Newly-relegated Wigan were among the League One favourites at the start of 2017/18. Evans helped set them on their way to the title (20 starts before January move).
Chris Coleman, explaining his decision to call Evans up to the senior squad for the first time, said: “Wolves is a big club and he’ll be used to playing at Molineux, where there’s a big expectation. That’s good for him that he’s been able to cope with that recently.”
WHY CHAMPIONSHIP CLUBS LET HIM GO
After a fine start to life in the Championship under Wolves, Evans faded from the picture in 2014/15.
Speaking to the South Wales Argus at that time, he said: “I have to play well or I’ll be out the side - I know that. League One to Championship is a huge step up. I made a mistake at Ipswich recently (Daryl Murphy scoring twice in a 2-1 win for the Blues) and it cost us a goal. You might get away with it in League One or Two, but not in the Championship.”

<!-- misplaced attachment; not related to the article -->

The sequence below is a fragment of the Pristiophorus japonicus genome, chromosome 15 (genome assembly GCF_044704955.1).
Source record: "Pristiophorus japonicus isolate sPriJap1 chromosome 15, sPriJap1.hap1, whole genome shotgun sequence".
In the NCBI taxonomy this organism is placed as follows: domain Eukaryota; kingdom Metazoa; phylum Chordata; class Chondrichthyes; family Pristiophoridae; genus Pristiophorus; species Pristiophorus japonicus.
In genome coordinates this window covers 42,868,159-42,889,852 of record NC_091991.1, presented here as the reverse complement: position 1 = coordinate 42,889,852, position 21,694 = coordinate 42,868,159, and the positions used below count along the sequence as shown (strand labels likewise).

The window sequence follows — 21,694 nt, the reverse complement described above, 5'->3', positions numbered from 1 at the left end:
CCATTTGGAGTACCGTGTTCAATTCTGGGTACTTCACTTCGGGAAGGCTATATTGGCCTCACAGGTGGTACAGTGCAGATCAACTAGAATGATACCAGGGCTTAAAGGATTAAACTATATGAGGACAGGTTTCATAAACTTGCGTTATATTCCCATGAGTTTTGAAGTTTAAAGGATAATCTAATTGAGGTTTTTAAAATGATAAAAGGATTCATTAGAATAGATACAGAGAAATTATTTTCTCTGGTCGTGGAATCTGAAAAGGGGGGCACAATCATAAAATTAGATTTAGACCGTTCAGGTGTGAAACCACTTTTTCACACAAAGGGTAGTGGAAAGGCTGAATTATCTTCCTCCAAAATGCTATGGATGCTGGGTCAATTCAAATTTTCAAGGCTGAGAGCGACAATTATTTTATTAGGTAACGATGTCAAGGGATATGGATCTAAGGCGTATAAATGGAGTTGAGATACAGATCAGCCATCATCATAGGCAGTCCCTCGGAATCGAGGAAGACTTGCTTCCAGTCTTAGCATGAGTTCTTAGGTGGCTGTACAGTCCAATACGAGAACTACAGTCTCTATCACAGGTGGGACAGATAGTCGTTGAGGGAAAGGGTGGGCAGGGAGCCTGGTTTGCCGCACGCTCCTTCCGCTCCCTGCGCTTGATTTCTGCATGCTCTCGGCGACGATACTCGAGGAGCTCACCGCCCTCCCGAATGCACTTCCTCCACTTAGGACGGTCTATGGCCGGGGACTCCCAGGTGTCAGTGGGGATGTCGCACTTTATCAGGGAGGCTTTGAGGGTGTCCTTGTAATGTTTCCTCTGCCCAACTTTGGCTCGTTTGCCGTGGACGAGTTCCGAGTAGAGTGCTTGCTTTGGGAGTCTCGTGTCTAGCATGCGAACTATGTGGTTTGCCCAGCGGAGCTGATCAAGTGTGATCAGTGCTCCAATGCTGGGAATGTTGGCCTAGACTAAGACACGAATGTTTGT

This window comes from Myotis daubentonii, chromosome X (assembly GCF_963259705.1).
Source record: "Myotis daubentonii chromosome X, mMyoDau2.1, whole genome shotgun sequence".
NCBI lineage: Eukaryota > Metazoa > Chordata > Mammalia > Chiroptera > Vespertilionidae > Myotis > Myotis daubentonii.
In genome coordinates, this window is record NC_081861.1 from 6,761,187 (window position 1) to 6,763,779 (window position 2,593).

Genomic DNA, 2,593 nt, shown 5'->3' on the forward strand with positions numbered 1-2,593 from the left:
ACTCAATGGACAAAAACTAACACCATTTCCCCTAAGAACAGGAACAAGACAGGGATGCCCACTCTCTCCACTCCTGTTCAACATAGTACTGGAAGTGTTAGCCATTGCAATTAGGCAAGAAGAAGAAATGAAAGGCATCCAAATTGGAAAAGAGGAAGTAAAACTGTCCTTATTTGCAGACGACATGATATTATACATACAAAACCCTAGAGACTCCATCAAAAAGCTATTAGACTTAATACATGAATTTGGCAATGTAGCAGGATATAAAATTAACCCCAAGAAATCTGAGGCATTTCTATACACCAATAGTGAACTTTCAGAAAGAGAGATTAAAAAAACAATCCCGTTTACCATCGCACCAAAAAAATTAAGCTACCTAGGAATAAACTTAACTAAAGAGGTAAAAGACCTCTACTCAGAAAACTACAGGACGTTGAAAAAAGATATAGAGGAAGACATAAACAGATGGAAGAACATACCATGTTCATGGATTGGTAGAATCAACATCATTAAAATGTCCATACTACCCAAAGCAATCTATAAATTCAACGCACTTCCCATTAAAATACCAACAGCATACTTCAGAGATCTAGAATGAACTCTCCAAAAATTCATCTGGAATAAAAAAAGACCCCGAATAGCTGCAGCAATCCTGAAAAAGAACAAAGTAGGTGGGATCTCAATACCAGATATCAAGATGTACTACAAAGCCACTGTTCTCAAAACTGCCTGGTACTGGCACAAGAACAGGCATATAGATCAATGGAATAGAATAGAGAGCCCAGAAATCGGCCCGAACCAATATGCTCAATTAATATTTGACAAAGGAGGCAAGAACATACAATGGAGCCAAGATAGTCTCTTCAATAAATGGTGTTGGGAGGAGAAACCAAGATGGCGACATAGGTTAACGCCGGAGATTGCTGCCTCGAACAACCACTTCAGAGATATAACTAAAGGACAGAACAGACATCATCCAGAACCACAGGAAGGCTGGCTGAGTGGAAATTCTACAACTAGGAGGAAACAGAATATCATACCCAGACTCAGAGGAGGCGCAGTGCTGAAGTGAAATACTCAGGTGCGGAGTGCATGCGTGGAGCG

Boss Jackett said: "Lee has an excellent range of passing and is very competitive. But he needs to cut out the mistakes because he's given away too many goals and too many chances. But there's no doubting his ability."
Evans spent the next season at promotion-chasing League One side Bradford City on loan, returning to Wolves looking to give it another go in the Championship. An injury held him back under new boss Walter Zenga though and, after working his way into Paul Lambert's plans, found himself surplus to requirements when Nuno Espirito Santo took over and began raiding the Portuguese market.
Another eye-catching loan spell in League One, this time at Wigan, persuaded newly-promoted Championship club Sheffield United to sign him for £750k in January 2018.